10. David C, Vaz S, Loots C, Antajan E, Van Der Molen J, Travers-Trolet M (2015) Understanding winter distribution and transport pathways of the invasive ctenophore Mnemiopsis leidyi in the North Sea: coupling habitat and dispersal modelling approaches. Biol Invasions 17(9):2605–2619CrossRefGoogle Scholar
  11. De Jonge VN, Pinto R, Turner RK (2012) Integrating ecological, economic and social aspects to generate useful management information under the EU Directives’ ‘ecosystem approach’. Ocean Coast Manag 68:169–188CrossRefGoogle Scholar
  12. Delavenne J, Metcalfe K, Smith RJ, Vaz S, Martin CS, Dupuis L, Coppin F, Carpentier A (2012) Systematic conservation planning in the eastern English Channel: comparing the Marxan and Zonation decision-support tools. ICES J Mar Sci 69:75–83CrossRefGoogle Scholar
  13. Eastwood PD, Meaden GJ, Grioche A (2001) Modelling spatial variations in spawning habitat suitability for the sole Solea solea using regression quantiles and GIS procedures. Mar Ecol Prog Ser 224:251–266CrossRefGoogle Scholar
  14. Elith J, Leathwick J (2009) The contribution of species distribution modelling to conservation prioritization. In: Moilanen A, Wilson KA, Possignham H (eds) Quantitative methods and computational tools. University Press, Oxford, UK, pp 196–210Google Scholar
  15. Grüss A, Kaplan D, Guénette S, Roberts CM, Botsford L (2011a) Consequences of adult and juvenile movement for marine protected areas. Biol Conserv 144:692–702CrossRefGoogle Scholar
  16. Grüss A, Kaplan DM, Hart DR (2011b) Relative impacts of adult movement, larval dispersal and harvester movement on the effectiveness of reserve networks. PLOS One 6(5):e19960CrossRefGoogle Scholar
  17. Guisan A, Zimmermann NE (2000) Predictive habitat distribution models in ecology. Ecol Model 135:147–186CrossRefGoogle Scholar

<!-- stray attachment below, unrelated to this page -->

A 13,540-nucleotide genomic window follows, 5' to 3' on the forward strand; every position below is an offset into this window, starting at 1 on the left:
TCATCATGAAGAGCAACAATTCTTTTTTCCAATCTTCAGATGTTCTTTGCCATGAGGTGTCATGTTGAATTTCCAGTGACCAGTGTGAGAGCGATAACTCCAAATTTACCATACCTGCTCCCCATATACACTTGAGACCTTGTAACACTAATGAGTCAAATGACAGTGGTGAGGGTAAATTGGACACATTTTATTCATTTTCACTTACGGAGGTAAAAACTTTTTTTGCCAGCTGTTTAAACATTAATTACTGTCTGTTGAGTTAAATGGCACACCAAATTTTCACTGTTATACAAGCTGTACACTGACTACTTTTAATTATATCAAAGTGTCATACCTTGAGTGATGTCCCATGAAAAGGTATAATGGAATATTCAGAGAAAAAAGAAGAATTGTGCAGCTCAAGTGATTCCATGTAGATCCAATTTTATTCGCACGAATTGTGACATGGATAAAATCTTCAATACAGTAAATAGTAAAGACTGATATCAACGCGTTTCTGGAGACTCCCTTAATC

18. Guisan A, Thuiller W (2005) Predicting species distribution: offering more than simple habitat models. Ecol Lett 8:993–1009CrossRefGoogle Scholar
  19. Guisan A, Lehman A, Ferrier S, Austin M, Overton J, Aspinall R, Hastie T (2006) Making better biogeographical predictions of species distribution. J Appl Ecol 43:386–392CrossRefGoogle Scholar
  20. Harden J (1968) Fish migration. Edward Arnold, London, UKGoogle Scholar
  21. Hayes DB, Ferreri CP, Taylor WW (1996) Linking fish habitat to their recruitment dynamics. Can J Fish Aquat Sci 53(1):383–390CrossRefGoogle Scholar
  22. Hattab T, Ben RaisLasram F, Albouy C, Sammari C, Romdhane MS, Cury P, Leprieur F, Le Loc’h F (2013) The use of a predictive habitat model and a fuzzy logic approach for marine management and planning. PLoS ONE 8(10):e76430.  https://doi.org/10.1371/journal.pone.0076430CrossRefGoogle Scholar
  23. Heikkinen RK, Luoto M, Araujo MB, Virkkala R, Thuiller W, Sykes MT (2006) Methods and uncertainties in bioclimatic envelope modelling under climate change. Prog Phys Geog 30:751–777CrossRefGoogle Scholar
  24. Le Pape O, Chauvet F, Mahévas S, Lazure L, Guérault G, Désaunay Y (2003) Quantitative description of habitat suitability for the juvenile common sole (Soleasolea, L.) and contribution of different habitats to the adult population in the Bay of Biscay (France). J Sea Res 50(2–3):139–149CrossRefGoogle Scholar
  25. Le Pape O, Delavenne J, Vaz S (2014) Quantitative mapping of fish habitat: a useful tool to design spatialised management measures and Marine Protected Area with fishery objectives. Ocean Coast Manag 87:8–19CrossRefGoogle Scholar
  26. Leathwick J, Moilanen A, Francis M, Elith J, Taylor P, Julian K, Hastie T (2008) Novel methods for the design and evaluation of marine protected areas in offshore waters. Conserv Lett 1:91–102CrossRefGoogle Scholar
  27. Lelievre S, Vaz S, Martin CS, Loots C (2014) Delineating recurrent fish spawning habitats in the North Sea. J Sea Res 91:1–14CrossRefGoogle Scholar
  28. Loots C, Vaz S, Planque B, Koubbi P (2010) What controls the spatial distribution of North Sea plaice spawning population? Confronting ecological hypotheses through a model selection framework. ICES J Mar Sci 67:244–257CrossRefGoogle Scholar
  29. Margules CR, Pressey RL (2000) Systematic conservation planning. Nature 405:243–253CrossRefGoogle Scholar